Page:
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BMW 125i M-Sport review

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The new BMW 125i gets a turbocharged four-cylinder engine in place of the creamy smooth six-cylinder motor its predecessor boasted. Is it still worthy of the badge?

BMW 125i M Sport

What is it?

 

Don’t be fooled by the boot badge: this isn’t a 1-series with a creamy smooth six-cylinder engine under the bonnet of the sort the ‘25i’ branding would have led you to expect even a couple of years ago. Sorry, this is another turbocharged four, with the 125i getting the same 2-litre unit that’s fitted to BMW’s ‘20i’ and ‘28i’ badged cars, but in an intermediate 218bhp state of tune.

 

Meaning that, apart from the M135i, it’s the most powerful model in the current 1-series line up; this is also our first chance to sample the 1-series in M-Sport spec. It costs £26,070.

 

Technical highlights?

 

There’s not a huge amount more to say about the engine: this is the same four-cylinder turbo motor that’s already appeared in the 1-series, 3-series and Z4. Forced induction and eco-tuning mean that peak power arrives at a relatively lowly 5000rpm, but the chunky 228lb ft of torque is available all the way from 1350rpm – 4800rpm. Buyers can choose between a six-speed manual or BMW’s impressive new eight-speed automatic gearbox, with the slusher getting marginally better official economy figures – 44.1mpg against 42.8mpg.

 

M-Sport trim brings firmer dampers and a ‘sports plus’ setting for the 

 

What’s it like to drive?

 

Good, if not quite what you’re likely expecting. The engine is effective, if not the sort of powerplant that’s ever likely to set your pulse racing. BMW’s claimed 6.5-sec 0-62mph time sounds on the money, and the throttle response is clean and lag-free at anything above very low engine speeds. The soundtrack is disappointing, with a bland hum in place of the snarl you’d get from a proper ‘six.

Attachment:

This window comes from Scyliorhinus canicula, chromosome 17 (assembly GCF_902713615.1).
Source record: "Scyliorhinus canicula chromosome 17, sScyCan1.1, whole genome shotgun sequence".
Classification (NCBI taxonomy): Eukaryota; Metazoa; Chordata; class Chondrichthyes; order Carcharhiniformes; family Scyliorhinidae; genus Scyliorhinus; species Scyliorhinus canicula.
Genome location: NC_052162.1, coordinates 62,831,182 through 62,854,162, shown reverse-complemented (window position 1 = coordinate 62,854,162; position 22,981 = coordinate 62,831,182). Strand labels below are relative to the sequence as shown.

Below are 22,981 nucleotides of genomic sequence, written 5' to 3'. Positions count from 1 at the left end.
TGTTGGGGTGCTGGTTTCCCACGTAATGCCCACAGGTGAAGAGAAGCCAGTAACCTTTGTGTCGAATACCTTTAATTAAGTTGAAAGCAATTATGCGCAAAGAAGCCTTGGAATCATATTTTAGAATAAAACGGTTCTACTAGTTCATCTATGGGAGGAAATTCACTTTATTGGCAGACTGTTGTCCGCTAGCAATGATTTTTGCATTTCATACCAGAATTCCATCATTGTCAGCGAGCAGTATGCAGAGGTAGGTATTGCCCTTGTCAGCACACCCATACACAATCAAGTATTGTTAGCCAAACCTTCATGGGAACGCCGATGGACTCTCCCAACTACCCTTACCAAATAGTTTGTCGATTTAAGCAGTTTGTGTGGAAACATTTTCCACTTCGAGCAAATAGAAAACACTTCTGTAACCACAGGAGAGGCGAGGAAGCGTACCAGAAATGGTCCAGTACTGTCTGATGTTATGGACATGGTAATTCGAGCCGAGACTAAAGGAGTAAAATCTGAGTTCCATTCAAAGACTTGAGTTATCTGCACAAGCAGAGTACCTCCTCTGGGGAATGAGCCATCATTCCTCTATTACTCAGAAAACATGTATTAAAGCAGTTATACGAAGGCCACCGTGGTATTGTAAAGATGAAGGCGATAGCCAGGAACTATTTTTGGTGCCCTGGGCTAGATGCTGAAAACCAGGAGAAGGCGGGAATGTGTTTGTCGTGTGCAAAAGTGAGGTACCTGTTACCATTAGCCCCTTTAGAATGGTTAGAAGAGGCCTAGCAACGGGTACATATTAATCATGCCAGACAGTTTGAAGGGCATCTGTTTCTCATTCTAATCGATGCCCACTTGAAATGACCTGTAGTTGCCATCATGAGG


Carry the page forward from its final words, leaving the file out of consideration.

Grip levels are high, and the pointy front end and obedient back axle mean that the 125i rarely feels rear-driven. Only on slow corners, or greasy surfaces, does it feel as if there’s any chance of the available torque overwhelming the back tyres. But overall there’s a nice, light, accurate feel to the way it drives – like a BMW hot hatch.

 

How does it compare?

 

If you’re looking for a small rear-driver with decent urge and good running costs then the 125i covers plenty of bases. Although it’s less powerful, it slightly undercuts the Astra VXR and should also stack up well against the forthcoming mk7 Volkswagen Golf GTI.

 

Anything else I should know?

 

We couldn’t match the official economy figures, but got 37mpg in real-world use. 

 

 

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evo RATING

 
[+]
Good handling, strong performance and decent economy
[-]
Uninspiring sound track, rarely feels rear-driven

evo SPECIFICATIONS

 
Engine: 1997cc 4 cyl, turbocharged
Max power: 218bhp @ 5000rpm
Max torque: 228lb ft @ 1350 - 4800rpm
0 - 60mph: 6.5-secs (claimed 0-62mph)
Top speed: 151mph (claimed)
Price: £26,070
On Sale: Now

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